Of course, in a fiance case, it’s your burden to establish that before you file that I129F that you and your significant other have been in each other’s physical presence at some point in the past two years. Right? It’s backwards looking. Can we demonstrate that you’ve been in the same town and been engaged and done that in the past two years? That’s for a fiance case.
Sometimes people have that hardship and they can’t do that right away, so they want to go the proxy marriage route. That’ll work, but at the end of the day, you’re going to have to be together. Either you have to be together before you get married or you’re going to have to be together after you get married. Now, they don’t ask about consummation itself in the fiance context, but they do require that you show that you were both in Johannesburg, South Africa together, or Sydney, Australia, or somewhere in the past two years on the fiance route. Then, of course, after the proxy marriage, you’d have to show it that way.
With the COVID restrictions and with borders being closed and then reopened and we’ve seen all the travel restrictions that everyone’s had problems with over the last year and a half or so, the requirements have not eased. Of course, the reason the requirements have not eased is because USCIS doesn’t care about you. They’re not about trying to make your life easier. They’re trying to look for ways to deny your case, so why would they make proxy marriages easier or remove that requirement that you be in each other’s physical presence at some point after the proxy marriage? Why would they do that if their inclination is to keep you from bringing your loved one to the United States? Of course, that is their approach. You can’t get around that requirement. Those requirements are still in place.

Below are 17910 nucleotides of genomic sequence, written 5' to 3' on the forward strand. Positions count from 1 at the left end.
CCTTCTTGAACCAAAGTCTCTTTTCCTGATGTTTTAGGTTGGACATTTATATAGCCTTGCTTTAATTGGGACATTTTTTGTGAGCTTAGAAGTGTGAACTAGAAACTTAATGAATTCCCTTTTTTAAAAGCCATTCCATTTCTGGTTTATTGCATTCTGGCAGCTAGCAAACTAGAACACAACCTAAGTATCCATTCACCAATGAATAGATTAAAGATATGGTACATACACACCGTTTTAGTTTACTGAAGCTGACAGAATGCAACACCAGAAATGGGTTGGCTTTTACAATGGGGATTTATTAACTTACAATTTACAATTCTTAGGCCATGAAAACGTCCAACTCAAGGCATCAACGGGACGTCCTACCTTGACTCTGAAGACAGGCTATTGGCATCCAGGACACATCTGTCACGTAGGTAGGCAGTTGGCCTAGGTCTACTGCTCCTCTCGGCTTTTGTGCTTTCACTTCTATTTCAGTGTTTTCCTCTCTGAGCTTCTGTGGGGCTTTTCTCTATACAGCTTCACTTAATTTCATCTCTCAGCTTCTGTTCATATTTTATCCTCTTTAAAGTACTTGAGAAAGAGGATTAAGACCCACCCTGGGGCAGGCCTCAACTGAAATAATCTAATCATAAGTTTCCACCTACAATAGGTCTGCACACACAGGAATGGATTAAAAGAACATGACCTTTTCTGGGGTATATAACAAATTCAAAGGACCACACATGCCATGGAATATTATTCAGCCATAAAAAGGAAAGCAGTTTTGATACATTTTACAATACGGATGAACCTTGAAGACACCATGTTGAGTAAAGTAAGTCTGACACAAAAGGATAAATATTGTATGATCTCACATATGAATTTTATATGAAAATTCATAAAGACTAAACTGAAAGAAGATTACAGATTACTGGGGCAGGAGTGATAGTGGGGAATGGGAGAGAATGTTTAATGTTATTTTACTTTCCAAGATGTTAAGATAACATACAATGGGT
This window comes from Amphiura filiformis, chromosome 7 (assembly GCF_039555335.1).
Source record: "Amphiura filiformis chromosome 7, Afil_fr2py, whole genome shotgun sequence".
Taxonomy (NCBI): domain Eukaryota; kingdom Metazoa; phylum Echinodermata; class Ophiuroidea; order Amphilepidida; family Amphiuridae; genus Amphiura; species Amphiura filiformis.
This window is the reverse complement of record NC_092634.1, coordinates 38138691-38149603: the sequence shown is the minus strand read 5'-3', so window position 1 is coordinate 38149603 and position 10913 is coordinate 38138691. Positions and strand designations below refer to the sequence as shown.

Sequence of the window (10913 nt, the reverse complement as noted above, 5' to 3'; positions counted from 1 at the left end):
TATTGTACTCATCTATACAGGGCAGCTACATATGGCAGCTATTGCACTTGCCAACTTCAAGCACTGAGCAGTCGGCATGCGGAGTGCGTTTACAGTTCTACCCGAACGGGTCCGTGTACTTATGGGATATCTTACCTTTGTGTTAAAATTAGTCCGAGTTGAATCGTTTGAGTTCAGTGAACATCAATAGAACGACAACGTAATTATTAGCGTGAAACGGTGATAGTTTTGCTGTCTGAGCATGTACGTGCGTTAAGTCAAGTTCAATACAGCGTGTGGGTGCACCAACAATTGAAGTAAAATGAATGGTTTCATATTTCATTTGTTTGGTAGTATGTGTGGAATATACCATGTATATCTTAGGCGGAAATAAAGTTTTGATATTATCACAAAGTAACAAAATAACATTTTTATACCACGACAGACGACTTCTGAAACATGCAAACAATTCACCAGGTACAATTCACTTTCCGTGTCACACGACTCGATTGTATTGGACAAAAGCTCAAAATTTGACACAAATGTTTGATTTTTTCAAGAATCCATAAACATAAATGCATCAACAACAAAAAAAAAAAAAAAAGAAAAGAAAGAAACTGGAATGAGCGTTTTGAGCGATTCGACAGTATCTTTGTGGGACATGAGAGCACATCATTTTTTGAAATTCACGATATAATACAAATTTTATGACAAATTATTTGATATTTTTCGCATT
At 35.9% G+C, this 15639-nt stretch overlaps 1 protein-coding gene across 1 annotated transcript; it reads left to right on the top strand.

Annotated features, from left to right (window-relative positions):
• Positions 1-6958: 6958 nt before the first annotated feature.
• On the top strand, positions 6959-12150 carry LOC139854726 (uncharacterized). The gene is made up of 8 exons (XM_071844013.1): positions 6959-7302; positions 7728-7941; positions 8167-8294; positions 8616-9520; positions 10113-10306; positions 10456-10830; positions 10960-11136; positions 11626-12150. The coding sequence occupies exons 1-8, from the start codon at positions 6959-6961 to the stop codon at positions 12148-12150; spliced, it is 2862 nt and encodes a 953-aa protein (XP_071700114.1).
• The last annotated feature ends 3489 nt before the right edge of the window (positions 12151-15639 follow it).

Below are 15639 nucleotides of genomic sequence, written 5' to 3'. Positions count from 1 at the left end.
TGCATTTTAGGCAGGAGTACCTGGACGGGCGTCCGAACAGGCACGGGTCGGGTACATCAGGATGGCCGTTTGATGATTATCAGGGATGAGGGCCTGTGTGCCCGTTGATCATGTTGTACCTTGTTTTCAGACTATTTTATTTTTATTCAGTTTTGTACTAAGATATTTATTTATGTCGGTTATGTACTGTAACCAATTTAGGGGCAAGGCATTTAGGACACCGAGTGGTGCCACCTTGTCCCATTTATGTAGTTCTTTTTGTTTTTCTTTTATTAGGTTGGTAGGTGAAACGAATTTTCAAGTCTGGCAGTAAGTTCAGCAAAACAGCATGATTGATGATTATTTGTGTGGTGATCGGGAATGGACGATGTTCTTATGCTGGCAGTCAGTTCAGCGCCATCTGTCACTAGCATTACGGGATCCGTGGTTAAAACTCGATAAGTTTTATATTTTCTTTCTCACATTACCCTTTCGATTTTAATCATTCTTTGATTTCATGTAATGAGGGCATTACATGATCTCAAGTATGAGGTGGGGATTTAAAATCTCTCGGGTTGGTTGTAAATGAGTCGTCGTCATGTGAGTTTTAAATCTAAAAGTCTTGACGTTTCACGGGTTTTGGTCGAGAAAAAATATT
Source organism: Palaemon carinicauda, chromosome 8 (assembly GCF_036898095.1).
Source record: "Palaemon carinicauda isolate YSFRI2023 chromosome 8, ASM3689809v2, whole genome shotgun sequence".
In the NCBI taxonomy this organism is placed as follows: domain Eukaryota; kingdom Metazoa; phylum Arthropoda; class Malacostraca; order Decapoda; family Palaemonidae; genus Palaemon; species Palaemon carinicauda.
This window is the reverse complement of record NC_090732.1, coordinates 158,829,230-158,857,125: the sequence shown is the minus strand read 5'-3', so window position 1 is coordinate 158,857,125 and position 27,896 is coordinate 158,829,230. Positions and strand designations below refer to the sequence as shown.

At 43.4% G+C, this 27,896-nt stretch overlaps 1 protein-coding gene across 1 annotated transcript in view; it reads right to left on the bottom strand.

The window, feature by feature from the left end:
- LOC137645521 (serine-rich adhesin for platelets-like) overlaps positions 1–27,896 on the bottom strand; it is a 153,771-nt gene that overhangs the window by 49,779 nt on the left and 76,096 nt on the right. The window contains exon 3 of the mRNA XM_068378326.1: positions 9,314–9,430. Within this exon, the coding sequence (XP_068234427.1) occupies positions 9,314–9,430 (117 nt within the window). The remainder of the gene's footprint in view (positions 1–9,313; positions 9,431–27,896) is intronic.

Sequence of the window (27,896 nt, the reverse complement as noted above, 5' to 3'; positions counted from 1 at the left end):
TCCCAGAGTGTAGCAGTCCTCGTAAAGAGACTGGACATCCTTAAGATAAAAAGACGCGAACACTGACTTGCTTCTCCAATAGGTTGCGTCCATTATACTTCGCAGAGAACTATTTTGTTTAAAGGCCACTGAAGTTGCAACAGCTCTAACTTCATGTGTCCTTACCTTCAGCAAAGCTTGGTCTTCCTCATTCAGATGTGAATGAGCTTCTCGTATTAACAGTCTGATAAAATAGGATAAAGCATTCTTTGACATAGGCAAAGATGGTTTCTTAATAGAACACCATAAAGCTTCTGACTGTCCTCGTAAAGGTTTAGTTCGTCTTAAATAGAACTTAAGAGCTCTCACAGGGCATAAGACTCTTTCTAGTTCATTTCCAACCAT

We hope you found this video helpful. If you do have questions about a proxy marriage or if you’re thinking about going that route or the fiance route, we can walk it through with you. It’s usually very helpful for us to talk to you and your loved one at the same time so that we can see what’s the most important factor for you and then come up with a plan that works best for you. If you have questions about this, about the proxy marriage, you can give us a call at 314-961-8200. You can email us at firstname.lastname@example.org. Be sure to join us in our Facebook group, which is called Immigrant Home. If you like this video, we ask that you please share it out on social, that you subscribe to our YouTube channel, and that you join us on Tuesdays and Thursdays, usually at noon Central Time, where I’m answering as many of your immigration law related questions as possible in just under 60 minutes. Thanks a lot, and we’ll see you next time.